Jan 22, 2020

Bloomberg targets Trump for his "empty promises" on infrastructure

Photo: Ray Chavez/Bay Area News Group

Michael Bloomberg's 2020 campaign is releasing a digital ad on Wednesday that goes after President Trump for his "empty promises" on infrastructure.

Why it matters: Bloomberg is continuing to spend his unlimited funds on ads that question Trump's governing abilities, which have prompted Trump to tweet negatively about his billionaire rival on several occasions. The ads highlight an issue on many voters' minds while impeachment is consuming Washington.

What they're saying:

"As a candidate, Donald Trump promised to deliver an infrastructure bill in his first 100 days in office. Three years later, he has delivered nothing. Candidate Trump complained that politicians 'only know how to talk' about infrastructure but no politician has talked more about infrastructure, with less results to show for it, than President Trump. Instead of working to forge consensus and deliver the funding we need, President Trump has done what he always does: blame other people for his own failures. We can't afford four more years of empty promises and finger-pointing."
— Bloomberg said in a statement

Go deeper: Bloomberg says he's spending all of his money to defeat Trump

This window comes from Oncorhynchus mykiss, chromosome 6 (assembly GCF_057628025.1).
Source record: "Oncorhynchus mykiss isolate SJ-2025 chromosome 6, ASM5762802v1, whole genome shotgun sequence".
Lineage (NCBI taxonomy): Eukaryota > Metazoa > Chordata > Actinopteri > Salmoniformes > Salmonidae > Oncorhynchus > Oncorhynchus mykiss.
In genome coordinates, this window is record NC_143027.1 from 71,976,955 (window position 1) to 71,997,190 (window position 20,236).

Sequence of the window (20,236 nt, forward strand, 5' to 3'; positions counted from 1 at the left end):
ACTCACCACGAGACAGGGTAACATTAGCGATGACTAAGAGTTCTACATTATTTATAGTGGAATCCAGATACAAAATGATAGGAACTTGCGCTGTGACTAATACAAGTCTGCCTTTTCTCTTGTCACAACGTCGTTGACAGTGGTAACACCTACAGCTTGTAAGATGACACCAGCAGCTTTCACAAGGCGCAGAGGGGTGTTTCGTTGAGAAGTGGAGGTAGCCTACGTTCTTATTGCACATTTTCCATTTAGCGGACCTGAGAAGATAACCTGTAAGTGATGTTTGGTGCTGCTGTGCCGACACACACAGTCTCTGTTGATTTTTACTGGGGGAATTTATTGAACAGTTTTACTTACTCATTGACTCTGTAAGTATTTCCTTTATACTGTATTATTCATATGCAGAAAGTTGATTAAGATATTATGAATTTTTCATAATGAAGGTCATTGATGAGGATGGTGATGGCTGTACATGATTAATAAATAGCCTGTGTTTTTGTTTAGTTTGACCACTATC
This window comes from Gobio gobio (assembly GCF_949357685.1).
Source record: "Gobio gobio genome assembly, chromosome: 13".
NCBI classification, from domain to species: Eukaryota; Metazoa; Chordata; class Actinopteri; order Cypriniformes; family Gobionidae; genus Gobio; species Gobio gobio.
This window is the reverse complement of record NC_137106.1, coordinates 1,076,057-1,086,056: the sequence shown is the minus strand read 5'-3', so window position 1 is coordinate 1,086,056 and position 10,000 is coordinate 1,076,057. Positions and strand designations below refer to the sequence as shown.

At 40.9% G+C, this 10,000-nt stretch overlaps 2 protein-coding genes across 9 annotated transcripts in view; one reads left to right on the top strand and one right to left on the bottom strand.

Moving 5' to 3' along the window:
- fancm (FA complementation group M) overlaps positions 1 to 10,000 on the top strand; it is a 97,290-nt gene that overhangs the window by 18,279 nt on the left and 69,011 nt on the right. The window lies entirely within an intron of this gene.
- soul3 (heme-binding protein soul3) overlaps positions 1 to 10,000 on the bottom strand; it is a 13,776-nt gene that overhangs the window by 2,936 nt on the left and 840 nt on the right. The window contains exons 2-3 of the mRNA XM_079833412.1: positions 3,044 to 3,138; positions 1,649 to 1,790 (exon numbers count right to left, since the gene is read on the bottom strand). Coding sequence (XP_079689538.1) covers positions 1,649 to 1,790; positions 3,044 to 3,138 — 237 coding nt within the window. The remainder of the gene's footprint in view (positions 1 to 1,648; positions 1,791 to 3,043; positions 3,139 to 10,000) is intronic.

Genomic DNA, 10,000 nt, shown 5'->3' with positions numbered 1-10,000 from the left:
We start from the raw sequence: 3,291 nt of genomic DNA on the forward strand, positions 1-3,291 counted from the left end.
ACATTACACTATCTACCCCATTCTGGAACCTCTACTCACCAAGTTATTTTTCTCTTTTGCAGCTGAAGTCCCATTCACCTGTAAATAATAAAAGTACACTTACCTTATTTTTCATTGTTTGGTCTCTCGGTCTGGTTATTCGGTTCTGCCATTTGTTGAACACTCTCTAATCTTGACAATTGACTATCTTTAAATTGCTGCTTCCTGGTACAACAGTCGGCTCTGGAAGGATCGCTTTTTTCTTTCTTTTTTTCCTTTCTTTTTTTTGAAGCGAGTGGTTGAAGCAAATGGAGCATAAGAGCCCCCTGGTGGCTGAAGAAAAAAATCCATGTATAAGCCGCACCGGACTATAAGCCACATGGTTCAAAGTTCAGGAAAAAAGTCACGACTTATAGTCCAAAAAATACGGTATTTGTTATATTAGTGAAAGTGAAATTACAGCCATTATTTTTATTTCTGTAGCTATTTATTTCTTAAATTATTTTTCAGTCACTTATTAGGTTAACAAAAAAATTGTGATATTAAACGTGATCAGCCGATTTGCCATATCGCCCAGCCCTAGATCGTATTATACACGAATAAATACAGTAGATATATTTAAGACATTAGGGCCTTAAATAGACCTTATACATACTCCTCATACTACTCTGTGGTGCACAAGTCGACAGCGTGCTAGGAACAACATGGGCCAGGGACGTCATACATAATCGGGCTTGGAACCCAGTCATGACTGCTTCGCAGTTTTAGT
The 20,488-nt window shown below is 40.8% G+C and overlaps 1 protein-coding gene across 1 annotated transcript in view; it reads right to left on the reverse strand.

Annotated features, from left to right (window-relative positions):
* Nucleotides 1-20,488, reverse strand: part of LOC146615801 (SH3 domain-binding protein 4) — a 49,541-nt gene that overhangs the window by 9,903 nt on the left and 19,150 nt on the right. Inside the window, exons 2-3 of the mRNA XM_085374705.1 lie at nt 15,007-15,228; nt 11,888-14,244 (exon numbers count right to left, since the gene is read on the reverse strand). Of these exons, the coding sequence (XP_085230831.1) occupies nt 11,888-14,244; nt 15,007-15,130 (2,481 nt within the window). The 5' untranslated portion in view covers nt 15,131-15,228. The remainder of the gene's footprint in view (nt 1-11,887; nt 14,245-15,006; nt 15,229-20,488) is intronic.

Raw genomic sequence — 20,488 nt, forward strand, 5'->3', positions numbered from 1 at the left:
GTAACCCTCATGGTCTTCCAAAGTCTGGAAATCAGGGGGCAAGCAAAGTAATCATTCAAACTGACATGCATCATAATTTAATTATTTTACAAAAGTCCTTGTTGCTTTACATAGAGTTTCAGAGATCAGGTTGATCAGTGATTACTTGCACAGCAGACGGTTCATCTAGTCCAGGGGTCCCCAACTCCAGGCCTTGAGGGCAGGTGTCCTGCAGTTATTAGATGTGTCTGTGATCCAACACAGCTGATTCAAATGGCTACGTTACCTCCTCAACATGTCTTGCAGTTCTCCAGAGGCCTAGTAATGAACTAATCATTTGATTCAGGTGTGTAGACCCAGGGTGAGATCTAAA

Go deeper

Mike Bloomberg copies Trump to beat Trump

Photo: Timothy A. Clary/AFP via Getty Images

To beat President Trump, Mike Bloomberg wants to be candidate Trump.

The state of play: Axios visited Bloomberg's new campaign HQ in Times Square yesterday, and we were struck by how much his 1,000+-person team is learning from — while trying to surpass — the Trump campaigns of 2016 and 2020.

Go deeperArrowUpdated Jan 23, 2020

Bloomberg's big bet on the power of money

Data: Advertising Analytics, FEC; Chart: Danielle Alberti/Axios

Michael Bloomberg’s prolific spending aims to make him as legitimate and familiar as his rivals. It also confronts two realities: President Trump is out-raising all the other Democrats with ease, and the Democratic National Committee is anemic.

Why it matters: Bloomberg is betting that enough exposure — through a $300m+ ad campaign and a non-traditional run that looks past the early four states — will make him competitive in Super Tuesday, and make all Democrats stronger in the general election.

Trump-Bloomberg feuding reaches new levels

Mike Bloomberg addresses local leaders in Oakland, California, as part of his focus on states with large numbers of delegates, Jan. 17. Photo: Ray Chavez/Bay Area News Group.

Maybe it was the eye-popping FEC data about Mike Bloomberg's Q4 spending. Or a rivalry over their Super Bowl ads. Or a change to Democrats' rules that may soon allow Bloomberg to participate in the primary debates.

In any case, President Trump raged overnight on Twitter, primarily going after the height of the 5-foot-8 billionaire who's running as a Democrat. And Bloomberg's campaign shot back, hitting Trump for his weight and hue.